Back to tying this all to authority. How could America possibly “give another country the taste of freedom” without assuming a role of authority? Anywhere the US’s military muscles are flexed is a reminder of who carries the biggest stick and authority is exerted.
Capitalism itself is based on a dog-eat-dog world. It doesn’t have to be that way.
You could probably stay completely within the genre of canine puns to describe capitalism. You fight to become top dog. Sometimes you only get the scraps others toss you. The Alpha dog succeeds. Leader of the pack. They all relate to a patriarchal hierarchy – males dominate and the more aggressive and ruthless you are, the more you succeed. The ultimate authority within the idea of capitalism is money/power, or YOU as creator of money/power. Even then one might think that money/power is bestowed upon them by a higher power or because they are especially superior. There is no cap for capitalism, no ceiling of contentment or requirement to share the wealth wrapped into the ideology. In fact, in the idealism of capitalism, it is weak to share – it is seen as unwelcome encouragement for the schlubs of the world that should earn their own riches.
The work of the unpaid and underpaid are completely discounted in this world view. The cost of life and limb for citizens of a nation we’ve made war on is not enough to stop the occupations, the aggressions, the killings as we march on…to what end? For a progressive, the (forbidden) sight of the real daily costs of war in human life and limb are too unbearable to consider carrying on. The money spent and lives lost have been for what exactly? Would any two Americans answer that question in a similar fashion? As a nation, as a people, we don’t know why we’re fighting.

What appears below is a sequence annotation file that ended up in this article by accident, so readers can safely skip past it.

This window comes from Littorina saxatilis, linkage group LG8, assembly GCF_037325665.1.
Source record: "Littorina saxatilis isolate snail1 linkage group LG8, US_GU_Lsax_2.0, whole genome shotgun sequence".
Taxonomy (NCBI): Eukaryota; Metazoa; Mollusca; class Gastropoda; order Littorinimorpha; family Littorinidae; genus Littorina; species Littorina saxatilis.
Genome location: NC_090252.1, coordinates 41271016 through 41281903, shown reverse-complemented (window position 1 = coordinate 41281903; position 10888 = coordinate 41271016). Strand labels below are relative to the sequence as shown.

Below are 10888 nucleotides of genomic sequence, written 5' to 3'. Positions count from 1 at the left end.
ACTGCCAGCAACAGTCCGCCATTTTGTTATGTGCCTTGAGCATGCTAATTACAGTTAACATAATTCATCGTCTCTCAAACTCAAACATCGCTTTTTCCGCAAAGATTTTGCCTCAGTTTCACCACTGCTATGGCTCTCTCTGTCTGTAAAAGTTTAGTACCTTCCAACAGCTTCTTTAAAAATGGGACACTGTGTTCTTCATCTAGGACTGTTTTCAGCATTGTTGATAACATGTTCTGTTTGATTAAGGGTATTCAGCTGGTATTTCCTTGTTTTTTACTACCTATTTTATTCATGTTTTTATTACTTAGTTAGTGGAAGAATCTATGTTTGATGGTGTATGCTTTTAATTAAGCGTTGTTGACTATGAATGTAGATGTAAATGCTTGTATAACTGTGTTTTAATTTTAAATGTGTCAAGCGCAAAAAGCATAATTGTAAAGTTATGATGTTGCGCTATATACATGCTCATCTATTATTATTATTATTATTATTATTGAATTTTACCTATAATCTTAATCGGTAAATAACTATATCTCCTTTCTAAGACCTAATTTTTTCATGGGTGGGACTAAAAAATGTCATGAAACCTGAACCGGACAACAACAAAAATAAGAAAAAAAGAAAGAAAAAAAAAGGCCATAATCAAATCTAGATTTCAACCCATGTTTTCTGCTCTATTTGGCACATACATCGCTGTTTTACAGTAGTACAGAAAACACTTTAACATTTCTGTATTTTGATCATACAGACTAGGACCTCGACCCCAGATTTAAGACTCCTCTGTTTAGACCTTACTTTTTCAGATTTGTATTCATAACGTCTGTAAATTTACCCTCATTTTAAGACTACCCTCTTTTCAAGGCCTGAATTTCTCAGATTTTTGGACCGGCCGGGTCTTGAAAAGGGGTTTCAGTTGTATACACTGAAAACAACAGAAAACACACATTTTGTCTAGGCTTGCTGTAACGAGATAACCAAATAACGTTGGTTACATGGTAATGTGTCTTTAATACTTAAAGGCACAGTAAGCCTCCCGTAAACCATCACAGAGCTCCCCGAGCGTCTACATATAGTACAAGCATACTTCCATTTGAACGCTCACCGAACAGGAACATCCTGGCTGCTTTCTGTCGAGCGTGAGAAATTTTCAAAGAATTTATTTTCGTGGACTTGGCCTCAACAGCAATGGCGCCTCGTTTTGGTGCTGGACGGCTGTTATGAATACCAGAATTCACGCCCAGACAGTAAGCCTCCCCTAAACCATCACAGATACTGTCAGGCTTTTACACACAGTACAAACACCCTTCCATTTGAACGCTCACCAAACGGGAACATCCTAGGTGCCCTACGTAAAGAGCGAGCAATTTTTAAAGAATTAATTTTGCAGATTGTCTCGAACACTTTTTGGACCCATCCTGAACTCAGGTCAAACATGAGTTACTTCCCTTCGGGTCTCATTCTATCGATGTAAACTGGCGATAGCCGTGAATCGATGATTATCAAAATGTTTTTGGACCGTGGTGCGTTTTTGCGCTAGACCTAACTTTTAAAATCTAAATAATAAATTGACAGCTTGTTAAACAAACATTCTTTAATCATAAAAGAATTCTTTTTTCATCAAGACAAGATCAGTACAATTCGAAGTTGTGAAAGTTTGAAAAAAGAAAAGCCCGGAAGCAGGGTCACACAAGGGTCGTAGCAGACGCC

Speaking of the military, as mentioned in my presentation. Most Americans would likely agree that a top down structure within the military is probably a good idea – seeing how the herding cats approach might not work so well when you’re passing out guns and bombs. The trade off for handing over our good people to be put in harm’s way, is that we have to trust the authorities who are sending them to the front lines. That establishment of authority and trust in our military and executive branches has yet to be established around our current states of war. Our nation is so divided that opposing parties put the acceptability of the authority of the President himself into questions whether you are talking about George W. Bush or Barack Obama. The manner in which our recent wars have been waged has also been highly suspect and usurped our agreed upon authority.